and patents, which have led to 11 commercial biosensor products and have been cited over 7,500 times. She is a winner of the Navy Superior Civilian Service Medal, the National Drug Control Policy Technology Transfer Award, the Chemical Society Hillebrand Award, the Navy Merit Award, the Naval Research Laboratory (NRL) Technology Transfer Award, three NRL Edison Awards for Patent of the Year, the Furman University Bell Tower and Distinguished Alumni of the 20th Century Awards, and the national Women in Science and Engineering (WISE) Outstanding Achievement in Science award. She serves as an associate editor of Analytical Chemistry and is on the editorial/advisory boards for Biosensors & Bioelectronics, Analytical Bioanalytical Chemistry, Sensors, Open Optics, and Applied Biochemistry and Biotechnology. Elected an SPIE fellow in 2000 and a fellow of the American Institute for Medical and Biological Engineering in 2011, she also serves on the organizing committee for the World Biosensors Congress and the permanent steering committee for Europt(r)odes, a European conference on optical sensors. In 2003, she was awarded the Homeland Security Award (Biological, Radiological, Nuclear Field) by the Christopher Columbus Foundation and the Presidential Rank of Distinguished Senior Professional by President Bush. She earned a BS from Furman University and a DPhil and a DSc from Oxford University.
Aaron Lindenberg is an assistant professor of materials science and engineering at Stanford University, where his current research is focused on the dynamics of phase transitions, ultrafast properties of nanoscale materials, photoelectrochemical charge transfer dynamics, and terahertz nonlinear spectroscopy. Prior to his current position he served as a staff scientist at the Stanford Synchrotron Radiation Laboratory. Previous to that assignment he was a postdoctoral faculty fellow at the University of California, Berkeley. In 2010 he was named a DARPA young faculty awardee for functional materials—all-optical control of nanoelectronic devices. From 2007 to 2009 he was a Stanford Terman Fellow. He won the Alfred Moritz Michaelis Prize in physics from Columbia University as well as being the I.I. Rabi Scholar while at Columbia. He received his BA from Columbia University and his PhD at the University California, Berkeley.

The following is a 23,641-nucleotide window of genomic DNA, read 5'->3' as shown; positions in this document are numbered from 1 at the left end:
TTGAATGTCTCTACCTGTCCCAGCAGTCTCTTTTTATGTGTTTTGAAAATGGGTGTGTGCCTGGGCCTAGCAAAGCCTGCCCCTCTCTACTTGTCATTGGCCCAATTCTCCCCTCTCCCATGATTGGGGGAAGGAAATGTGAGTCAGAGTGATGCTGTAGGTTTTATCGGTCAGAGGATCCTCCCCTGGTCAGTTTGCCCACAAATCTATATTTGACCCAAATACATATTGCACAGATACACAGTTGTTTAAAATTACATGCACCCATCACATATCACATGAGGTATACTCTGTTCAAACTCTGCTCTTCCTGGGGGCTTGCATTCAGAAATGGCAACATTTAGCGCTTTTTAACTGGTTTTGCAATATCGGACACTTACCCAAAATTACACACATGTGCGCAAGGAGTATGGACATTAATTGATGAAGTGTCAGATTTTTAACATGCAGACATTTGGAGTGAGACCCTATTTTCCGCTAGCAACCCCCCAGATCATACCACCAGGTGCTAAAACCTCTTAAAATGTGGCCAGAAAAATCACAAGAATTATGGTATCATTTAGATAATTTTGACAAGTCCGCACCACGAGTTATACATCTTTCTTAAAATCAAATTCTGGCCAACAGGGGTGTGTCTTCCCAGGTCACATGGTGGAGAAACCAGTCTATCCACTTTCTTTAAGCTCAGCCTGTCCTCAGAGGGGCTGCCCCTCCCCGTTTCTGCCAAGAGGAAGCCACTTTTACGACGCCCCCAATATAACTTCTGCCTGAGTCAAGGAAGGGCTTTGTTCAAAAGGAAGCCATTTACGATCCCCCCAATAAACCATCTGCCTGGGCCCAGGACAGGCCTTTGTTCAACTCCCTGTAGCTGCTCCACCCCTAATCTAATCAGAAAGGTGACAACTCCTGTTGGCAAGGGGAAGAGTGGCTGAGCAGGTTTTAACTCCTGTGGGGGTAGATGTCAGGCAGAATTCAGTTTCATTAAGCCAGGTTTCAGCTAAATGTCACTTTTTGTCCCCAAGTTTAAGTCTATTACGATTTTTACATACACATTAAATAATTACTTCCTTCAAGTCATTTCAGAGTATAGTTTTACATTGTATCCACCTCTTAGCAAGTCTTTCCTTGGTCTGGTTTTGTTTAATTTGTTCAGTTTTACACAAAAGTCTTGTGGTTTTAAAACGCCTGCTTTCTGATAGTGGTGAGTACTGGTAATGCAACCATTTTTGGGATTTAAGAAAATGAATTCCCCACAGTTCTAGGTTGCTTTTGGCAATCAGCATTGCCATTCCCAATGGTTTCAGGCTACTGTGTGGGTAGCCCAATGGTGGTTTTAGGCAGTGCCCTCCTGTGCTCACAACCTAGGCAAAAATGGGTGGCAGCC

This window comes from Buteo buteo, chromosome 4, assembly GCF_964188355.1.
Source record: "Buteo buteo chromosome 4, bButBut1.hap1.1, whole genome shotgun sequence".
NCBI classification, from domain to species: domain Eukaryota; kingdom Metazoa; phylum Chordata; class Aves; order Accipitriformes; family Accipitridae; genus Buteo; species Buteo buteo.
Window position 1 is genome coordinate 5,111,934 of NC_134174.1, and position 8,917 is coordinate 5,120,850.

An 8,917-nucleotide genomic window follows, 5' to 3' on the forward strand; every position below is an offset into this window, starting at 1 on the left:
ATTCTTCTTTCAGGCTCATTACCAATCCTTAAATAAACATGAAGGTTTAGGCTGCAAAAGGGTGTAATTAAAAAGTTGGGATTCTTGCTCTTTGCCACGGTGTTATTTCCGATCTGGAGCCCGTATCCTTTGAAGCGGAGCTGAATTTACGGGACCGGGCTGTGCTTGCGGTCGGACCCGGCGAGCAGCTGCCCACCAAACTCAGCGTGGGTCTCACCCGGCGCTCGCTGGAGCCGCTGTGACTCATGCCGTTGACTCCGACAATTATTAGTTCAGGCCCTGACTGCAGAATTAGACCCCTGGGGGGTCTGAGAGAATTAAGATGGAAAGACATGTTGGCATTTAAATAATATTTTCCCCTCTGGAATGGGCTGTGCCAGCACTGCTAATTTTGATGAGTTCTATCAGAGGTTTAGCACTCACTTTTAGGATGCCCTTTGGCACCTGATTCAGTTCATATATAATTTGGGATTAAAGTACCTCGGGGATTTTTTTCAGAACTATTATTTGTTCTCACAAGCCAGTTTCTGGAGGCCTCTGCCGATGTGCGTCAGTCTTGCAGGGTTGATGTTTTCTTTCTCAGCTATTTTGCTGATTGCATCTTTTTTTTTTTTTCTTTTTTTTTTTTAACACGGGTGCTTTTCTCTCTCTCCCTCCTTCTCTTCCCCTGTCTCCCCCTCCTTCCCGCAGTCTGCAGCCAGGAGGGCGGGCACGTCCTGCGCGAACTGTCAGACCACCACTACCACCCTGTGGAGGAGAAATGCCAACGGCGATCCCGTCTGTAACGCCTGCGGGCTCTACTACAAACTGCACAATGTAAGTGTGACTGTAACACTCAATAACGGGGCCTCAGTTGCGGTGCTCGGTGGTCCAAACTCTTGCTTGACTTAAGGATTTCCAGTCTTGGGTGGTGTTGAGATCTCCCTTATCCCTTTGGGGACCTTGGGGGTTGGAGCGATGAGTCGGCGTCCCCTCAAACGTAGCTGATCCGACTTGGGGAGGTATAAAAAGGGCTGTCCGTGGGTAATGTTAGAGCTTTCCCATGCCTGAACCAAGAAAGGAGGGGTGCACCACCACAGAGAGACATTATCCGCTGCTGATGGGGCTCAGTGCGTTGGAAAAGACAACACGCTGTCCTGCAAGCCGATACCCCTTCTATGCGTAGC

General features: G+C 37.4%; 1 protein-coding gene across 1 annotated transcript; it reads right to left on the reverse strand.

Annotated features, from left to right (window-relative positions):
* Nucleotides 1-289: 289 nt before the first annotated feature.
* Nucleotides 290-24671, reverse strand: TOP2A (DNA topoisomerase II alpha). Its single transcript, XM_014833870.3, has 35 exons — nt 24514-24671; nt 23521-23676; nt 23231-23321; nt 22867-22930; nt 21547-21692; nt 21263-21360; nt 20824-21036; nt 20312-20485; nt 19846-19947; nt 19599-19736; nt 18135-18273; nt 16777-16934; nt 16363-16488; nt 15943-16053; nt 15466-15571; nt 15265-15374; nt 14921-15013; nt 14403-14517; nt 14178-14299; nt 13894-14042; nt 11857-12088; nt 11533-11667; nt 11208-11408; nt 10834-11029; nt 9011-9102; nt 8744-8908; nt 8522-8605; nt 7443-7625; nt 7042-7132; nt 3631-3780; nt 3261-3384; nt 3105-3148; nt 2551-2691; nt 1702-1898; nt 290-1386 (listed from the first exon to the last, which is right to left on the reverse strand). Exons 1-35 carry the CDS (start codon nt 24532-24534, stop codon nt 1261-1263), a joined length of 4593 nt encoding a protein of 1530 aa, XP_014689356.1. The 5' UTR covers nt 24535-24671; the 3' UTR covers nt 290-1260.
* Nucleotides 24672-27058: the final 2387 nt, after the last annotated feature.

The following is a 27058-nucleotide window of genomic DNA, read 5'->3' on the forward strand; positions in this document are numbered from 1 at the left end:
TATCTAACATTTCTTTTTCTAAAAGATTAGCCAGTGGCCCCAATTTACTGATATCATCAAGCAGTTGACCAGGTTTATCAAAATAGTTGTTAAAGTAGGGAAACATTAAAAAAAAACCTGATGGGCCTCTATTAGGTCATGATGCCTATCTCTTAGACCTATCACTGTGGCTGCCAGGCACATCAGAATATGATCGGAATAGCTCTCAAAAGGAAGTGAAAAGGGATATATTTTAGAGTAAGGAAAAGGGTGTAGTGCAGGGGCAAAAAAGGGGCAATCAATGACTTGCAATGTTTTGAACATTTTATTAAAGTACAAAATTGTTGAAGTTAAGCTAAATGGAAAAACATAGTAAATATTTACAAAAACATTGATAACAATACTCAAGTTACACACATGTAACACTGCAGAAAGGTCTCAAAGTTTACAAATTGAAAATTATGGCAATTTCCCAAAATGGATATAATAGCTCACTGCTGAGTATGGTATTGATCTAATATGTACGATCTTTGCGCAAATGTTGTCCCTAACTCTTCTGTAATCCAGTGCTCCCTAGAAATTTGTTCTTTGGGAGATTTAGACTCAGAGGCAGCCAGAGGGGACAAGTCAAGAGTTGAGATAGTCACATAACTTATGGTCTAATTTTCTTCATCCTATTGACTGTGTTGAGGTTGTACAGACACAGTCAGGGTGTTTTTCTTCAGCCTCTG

Paul D. Nielsen (NAE) is director and chief executive officer of the Software Engineering Institute (SEI), a federally funded research and development center operated by Carnegie Mellon University. The SEI advances software engineering and cybersecurity principles and practices through focused research and development, which is transitioned to the broad software engineering community. Prior to his arrival as SEI director, Nielsen served in the U.S. Air Force, retiring as a major general after 32 years of distinguished service. As commander of the Air Force Research Laboratory at Wright-Patterson Air Force Base in Ohio for more than 4 years, he managed the Air Force’s science and technology budget of more than $3 billion annually. He also served as the Air Force’s technology executive officer, determining the investment strategy for the full spectrum of Air Force science and technology activities. Nielsen is a member of the National Academy of Engineering, a fellow of the AIAA, and a fellow of the IEEE. He served as the AIAA president in 2007 and 2008 and was on the AIAA board from 2006 to 2009. Nielsen has served on several technical advisory committees and boards, including the Air Force Scientific Advisory Board. He is a member of the board of directors for the Hertz Foundation, a non-profit that awards graduate school fellowships in the applied sciences. Nielson received a BS in physics and mathematics from the U.S. Air Force Academy; an MS in applied science from the University of California, Davis; an MBA from the University of New Mexico; and a PhD in plasma physics from the University of California, Davis.
Daniel T. Oliver USN (Vice Admiral, ret.) is the president of the Naval Postgraduate School. Commissioned in 1966 through the Naval Reserve Officer Training Corps program at the University of Virginia, he became a naval aviator and piloted the Navy’s P-3 maritime patrol aircraft, specializing in detecting and tracking submarines. He completed eight operational deployments around the world during the Cold War, commanding Patrol Squadron Sixteen and Patrol Wing Two. As a flag officer, he served as commander, Fleet Air Forces Mediterranean, and commanded coalition air operations in support of the United Nations’ embargo of the former Republic of Yugoslavia. Oliver served on the personal staffs of two chiefs of naval operations. In his first flag assignment as director, Total Forces Training and Education Division, he supervised mobilization of naval reservists called to active duty during Operation Desert Storm. He later served sequentially as director of the OPNAV Assessment Division, the Fleet Liaison Division, and the Programming Division. In these capacities, he was instrumental in shaping a bal-